accept that it had been wrong to put it in. ltso happens it didn't matterto me at all. The real criticism olherin the book had nothinglo do with it. I thought this was a kind of triumph.‘

Atterthat came Shame which stunned everyone by not winning the Bookerand no one when it was banned in Pakistan. ‘One can understand that.‘ saysa sanguine Rushdie. ‘lt wasn't tor religious reasons. itwas Iorpolitical reasons. Shame is a critique ot a dictatorship and it was banned bythe dictatorship it is criticising.‘

The situation surrounding The Satanic Verses is ditterent. Conceived on the scale otthe two previous books and written in Rushdie‘s inimitable hyperbolic style it is. as well as being his most tender and English novel. his most Islamic. He accepts that Islamic readers will catch resonances that his English ones won't but that is how he preters itto be. ‘l‘ve always rather enjoyed the lact that my books have received such ditterent readings depending onthe experience at lite the reader brings to the book. lthink this book is no exception. To my mind the novel hasto provodewhatthe reader requires in terms otplot. character and development. That's what people read tor. Speaking as a readerrather than as a writer I always enjoy books that take me into a world | don'tknow about'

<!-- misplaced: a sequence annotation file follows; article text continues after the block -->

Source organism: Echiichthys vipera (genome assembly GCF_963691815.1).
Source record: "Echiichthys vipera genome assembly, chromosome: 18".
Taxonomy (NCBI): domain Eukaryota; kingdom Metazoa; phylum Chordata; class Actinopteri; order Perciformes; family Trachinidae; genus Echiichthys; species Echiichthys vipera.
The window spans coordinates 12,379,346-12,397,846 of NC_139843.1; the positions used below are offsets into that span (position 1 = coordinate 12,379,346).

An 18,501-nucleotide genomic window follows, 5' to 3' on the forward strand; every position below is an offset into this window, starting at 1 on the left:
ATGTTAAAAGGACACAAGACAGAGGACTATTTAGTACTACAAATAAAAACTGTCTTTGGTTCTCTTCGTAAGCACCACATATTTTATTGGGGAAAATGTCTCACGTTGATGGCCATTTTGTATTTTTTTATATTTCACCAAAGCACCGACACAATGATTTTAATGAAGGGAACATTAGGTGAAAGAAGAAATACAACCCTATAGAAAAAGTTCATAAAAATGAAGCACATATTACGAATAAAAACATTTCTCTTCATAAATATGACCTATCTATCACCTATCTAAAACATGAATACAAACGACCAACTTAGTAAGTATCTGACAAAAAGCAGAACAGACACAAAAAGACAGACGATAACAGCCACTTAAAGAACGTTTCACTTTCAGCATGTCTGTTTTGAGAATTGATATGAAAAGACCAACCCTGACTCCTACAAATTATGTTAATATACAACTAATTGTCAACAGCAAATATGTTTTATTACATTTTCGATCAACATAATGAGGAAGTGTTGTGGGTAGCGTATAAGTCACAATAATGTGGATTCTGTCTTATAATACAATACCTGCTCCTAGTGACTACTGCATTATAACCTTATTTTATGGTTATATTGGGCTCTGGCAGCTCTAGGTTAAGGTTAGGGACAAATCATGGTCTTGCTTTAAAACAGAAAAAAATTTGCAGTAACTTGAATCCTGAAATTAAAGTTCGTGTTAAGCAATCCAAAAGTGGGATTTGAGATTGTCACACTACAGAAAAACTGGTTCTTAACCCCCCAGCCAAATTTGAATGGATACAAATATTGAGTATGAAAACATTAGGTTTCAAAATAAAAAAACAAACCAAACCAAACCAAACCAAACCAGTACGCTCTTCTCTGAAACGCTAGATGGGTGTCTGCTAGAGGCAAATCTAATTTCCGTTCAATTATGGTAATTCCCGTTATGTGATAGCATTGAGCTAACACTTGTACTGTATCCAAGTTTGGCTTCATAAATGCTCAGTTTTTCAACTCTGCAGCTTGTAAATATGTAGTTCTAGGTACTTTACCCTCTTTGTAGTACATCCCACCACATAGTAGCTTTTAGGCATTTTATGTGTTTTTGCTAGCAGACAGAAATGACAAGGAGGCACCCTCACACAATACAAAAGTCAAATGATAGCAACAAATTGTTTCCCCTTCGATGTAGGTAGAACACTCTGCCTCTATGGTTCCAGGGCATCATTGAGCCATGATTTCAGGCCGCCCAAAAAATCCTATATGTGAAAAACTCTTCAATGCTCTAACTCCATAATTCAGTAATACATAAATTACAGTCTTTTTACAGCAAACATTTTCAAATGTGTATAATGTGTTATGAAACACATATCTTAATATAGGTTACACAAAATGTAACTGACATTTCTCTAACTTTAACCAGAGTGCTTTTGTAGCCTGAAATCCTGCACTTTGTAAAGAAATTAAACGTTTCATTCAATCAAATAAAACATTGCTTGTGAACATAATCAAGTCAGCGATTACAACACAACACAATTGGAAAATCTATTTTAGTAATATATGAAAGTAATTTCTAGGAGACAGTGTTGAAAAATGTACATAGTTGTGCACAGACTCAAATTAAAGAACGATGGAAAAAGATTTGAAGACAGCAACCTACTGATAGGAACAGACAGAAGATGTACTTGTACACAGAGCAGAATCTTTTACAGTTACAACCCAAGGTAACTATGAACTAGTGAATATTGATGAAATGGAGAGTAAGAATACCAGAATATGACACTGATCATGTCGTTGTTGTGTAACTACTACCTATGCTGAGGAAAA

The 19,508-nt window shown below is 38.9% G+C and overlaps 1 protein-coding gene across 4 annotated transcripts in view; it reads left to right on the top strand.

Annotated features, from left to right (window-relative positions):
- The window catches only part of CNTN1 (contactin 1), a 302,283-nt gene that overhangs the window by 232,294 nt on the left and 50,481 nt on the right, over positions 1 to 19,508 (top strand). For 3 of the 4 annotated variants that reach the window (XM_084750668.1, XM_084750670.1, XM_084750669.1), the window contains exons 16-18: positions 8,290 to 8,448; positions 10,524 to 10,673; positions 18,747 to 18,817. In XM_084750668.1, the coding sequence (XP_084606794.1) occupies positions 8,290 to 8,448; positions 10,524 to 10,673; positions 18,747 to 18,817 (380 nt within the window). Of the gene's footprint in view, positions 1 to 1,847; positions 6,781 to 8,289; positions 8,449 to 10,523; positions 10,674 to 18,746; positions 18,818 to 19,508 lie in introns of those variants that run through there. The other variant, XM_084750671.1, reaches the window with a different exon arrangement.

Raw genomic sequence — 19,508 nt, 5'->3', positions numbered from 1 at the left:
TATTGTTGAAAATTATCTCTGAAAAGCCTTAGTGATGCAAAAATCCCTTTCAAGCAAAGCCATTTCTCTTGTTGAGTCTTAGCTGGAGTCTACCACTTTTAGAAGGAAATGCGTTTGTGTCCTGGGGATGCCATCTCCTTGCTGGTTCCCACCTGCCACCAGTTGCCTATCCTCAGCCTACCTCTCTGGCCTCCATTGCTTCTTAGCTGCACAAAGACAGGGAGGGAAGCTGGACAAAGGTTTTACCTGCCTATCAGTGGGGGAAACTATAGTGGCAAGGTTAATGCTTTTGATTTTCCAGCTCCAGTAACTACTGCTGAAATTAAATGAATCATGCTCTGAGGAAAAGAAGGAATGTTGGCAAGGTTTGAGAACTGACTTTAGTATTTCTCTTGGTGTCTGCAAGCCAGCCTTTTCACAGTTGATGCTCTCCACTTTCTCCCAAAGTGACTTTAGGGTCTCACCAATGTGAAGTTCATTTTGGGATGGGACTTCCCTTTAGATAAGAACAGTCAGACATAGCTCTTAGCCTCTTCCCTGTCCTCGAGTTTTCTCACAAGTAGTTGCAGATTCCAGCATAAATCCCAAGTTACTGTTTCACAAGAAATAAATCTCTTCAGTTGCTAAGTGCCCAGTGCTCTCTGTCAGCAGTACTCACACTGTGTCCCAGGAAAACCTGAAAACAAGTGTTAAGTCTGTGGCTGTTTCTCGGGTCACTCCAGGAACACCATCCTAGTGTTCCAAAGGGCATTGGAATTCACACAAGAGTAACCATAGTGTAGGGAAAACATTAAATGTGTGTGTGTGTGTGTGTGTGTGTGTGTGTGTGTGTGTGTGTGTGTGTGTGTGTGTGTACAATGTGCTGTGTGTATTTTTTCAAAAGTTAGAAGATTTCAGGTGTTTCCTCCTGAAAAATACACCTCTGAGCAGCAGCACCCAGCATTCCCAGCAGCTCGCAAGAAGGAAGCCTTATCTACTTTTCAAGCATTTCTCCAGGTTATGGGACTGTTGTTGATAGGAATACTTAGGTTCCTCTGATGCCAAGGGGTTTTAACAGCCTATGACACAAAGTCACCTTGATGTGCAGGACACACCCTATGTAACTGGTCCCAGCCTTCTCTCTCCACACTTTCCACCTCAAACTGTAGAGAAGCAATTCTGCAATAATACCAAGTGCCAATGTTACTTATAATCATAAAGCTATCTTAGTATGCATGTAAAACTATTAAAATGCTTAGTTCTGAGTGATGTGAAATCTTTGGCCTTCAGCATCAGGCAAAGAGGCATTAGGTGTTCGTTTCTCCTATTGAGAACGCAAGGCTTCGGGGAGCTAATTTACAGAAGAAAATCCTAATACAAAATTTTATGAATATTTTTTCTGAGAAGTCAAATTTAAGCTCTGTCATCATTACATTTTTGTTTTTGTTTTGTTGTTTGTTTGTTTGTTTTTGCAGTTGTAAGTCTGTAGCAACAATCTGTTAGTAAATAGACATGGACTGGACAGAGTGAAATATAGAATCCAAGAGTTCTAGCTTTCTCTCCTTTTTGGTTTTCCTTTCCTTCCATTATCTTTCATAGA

But it is notthe novel's resonances that have upset the Indian MPs and Rushdie lound the whole attairsad and depressing. To him it was not the singling out ol his bookthat mattered. though he was upset that Indians who might have lound it ‘pleasurable and stimulating and challenging' will now be denied access to it. No. it was the tact that the country that prides itselt on being the world's biggest

democracy should be dictated to by a minority ol


Publisher Robin Hodge. Editors Nigel Billen. Sarah I lemming. Associate Editor Allan Hunter. Design Simon Esterson. Advertising/Circulation Jess Barrow. Rhobat Bryn. Sheila Maclean. Accounts Georgette Renwick. Typesetting Jo Kennedy. Hewer Text Production Editor Paul Keir. Production Co-ordinator Mark Fisher. Production Assistant Nikki lloarejlt Alice Bain. Books Alan